At its meeting today, the Board decided to maintain the cash rate target at 10 basis points and the interest rate on Exchange Settlement balances at zero per cent. It also decided to cease further purchases under the bond purchase program, with the final purchases to take place on 10 February.
The Omicron outbreak has affected the economy, but it has not derailed the economic recovery. The Australian economy remains resilient and spending is expected to pick up as case numbers trend lower. The RBA’s central forecast is for GDP growth of around 4¼ per cent over 2022 and 2 per cent over 2023. This outlook is supported by household and business balance sheets that are in generally good shape, an upswing in business investment, a large pipeline of construction work and supportive macroeconomic policy settings. The main source of uncertainty continues to be the pandemic.
The labour market has recovered strongly, with the unemployment rate declining to 4.2 per cent in December. Hours worked are estimated to have declined significantly in January due to the Omicron outbreak, but high numbers of job vacancies suggest further gains in employment over the months ahead. The RBA’s central forecast is for the unemployment rate to fall to below 4 per cent later in the year and to be around 3¾ per cent at the end of 2023.
Wages growth has picked up but, at the aggregate level, has only returned to the relatively low rates prevailing before the pandemic. A further pick-up in wages growth is expected as the labour market tightens. This pick-up is still expected to be only gradual, although there is uncertainty about the behaviour of wages at historically low levels of unemployment.
Inflation has picked up more quickly than the RBA had expected, but remains lower than in many other countries. The headline CPI inflation rate is 3.5 per cent and is being affected by higher petrol prices, higher prices for newly constructed homes and the disruptions to global supply chains. In underlying terms, inflation is 2.6 per cent. The central forecast is for underlying inflation to increase further in coming quarters to around 3¼ per cent, before declining to around 2¾ per cent over 2023 as the supply-side problems are resolved and consumption patterns normalise. One source of uncertainty is the persistence of the disruptions to supply chains and distribution networks and their ongoing effects on prices. It is also uncertain how consumption patterns will evolve and how this will affect the balance of supply and demand, and hence prices.
Financial conditions in Australia remain highly accommodative. Together, the RBA’s bond purchase program, the funding provided under the Term Funding Facility and the low level of interest rates are providing important support to the Australian economy as it recovers from the effects of the pandemic. The Australian dollar exchange rate is around its lows of the past year or so. Housing prices have risen strongly, although the rate of increase has eased in some cities. With interest rates at historically low levels, it is important that lending standards are maintained and that borrowers have adequate buffers.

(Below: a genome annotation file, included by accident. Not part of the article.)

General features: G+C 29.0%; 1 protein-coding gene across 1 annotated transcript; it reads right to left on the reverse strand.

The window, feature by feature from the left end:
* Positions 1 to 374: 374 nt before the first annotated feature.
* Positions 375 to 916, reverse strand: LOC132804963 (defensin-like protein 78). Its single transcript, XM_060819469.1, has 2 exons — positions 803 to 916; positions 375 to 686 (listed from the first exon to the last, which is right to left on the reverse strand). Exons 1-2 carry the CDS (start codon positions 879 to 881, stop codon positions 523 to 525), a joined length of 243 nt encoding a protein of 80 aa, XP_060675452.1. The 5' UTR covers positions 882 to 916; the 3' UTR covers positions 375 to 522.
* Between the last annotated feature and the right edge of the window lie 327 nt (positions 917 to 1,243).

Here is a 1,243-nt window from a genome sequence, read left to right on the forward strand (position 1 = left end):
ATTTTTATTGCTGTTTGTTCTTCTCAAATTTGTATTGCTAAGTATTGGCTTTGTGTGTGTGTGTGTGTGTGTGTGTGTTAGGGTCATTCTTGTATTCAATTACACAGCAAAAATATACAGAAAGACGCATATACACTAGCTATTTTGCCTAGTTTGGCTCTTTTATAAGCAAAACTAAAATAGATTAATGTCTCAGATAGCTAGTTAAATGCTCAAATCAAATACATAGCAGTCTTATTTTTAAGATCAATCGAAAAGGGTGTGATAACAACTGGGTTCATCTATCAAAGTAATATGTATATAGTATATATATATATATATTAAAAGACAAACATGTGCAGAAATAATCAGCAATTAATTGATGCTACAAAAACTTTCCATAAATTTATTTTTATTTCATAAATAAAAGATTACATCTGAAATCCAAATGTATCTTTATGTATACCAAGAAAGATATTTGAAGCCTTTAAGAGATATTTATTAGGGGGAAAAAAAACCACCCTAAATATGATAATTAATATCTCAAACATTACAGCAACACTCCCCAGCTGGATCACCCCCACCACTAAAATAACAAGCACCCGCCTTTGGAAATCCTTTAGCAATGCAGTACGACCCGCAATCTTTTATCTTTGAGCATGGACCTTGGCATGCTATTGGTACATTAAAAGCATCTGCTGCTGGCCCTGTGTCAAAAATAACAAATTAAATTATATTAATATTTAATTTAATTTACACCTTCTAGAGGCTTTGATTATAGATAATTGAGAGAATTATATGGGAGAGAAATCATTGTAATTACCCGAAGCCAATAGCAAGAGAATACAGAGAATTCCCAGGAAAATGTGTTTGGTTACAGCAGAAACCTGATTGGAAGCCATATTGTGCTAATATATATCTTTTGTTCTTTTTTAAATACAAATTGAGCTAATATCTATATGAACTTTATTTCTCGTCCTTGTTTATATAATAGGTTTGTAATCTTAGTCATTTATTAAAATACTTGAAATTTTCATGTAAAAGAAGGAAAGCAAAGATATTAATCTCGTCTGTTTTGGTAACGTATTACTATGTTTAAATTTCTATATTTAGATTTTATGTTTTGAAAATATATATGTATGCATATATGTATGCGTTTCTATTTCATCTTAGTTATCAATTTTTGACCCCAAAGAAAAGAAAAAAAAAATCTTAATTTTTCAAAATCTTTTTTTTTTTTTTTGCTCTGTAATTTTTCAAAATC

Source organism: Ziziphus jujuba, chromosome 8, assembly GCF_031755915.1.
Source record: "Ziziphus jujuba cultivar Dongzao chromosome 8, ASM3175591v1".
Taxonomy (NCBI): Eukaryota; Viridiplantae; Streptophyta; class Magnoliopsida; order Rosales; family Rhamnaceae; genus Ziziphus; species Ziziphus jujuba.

The decision to end purchases under the bond purchase program follows a review of the actions of other central banks, the functioning of Australia’s bond market and the progress towards the goals of full employment and inflation consistent with target. Many other central banks have ended, or will soon end, their bond purchase programs. More importantly, faster-than-expected progress has been made towards the RBA’s goals and further progress is likely. In these circumstances, the Board judged that now was the right time to end the bond purchase program. Since the start of the pandemic, the RBA’s balance sheet has more than tripled to around $640 billion, with this expansion providing continuing support to the economy. The Board will consider the issue of the reinvestment of the proceeds of future bond maturities at its meeting in May.
The Board is committed to maintaining highly supportive monetary conditions to achieve its objectives of a return to full employment in Australia and inflation consistent with the target. Ceasing purchases under the bond purchase program does not imply a near-term increase in interest rates. As the Board has stated previously, it will not increase the cash rate until actual inflation is sustainably within the 2 to 3 per cent target range. While inflation has picked up, it is too early to conclude that it is sustainably within the target band. There are uncertainties about how persistent the pick-up in inflation will be as supply-side problems are resolved. Wages growth also remains modest and it is likely to be some time yet before aggregate wages growth is at a rate consistent with inflation being sustainably at target. The Board is prepared to be patient as it monitors how the various factors affecting inflation in Australia evolve.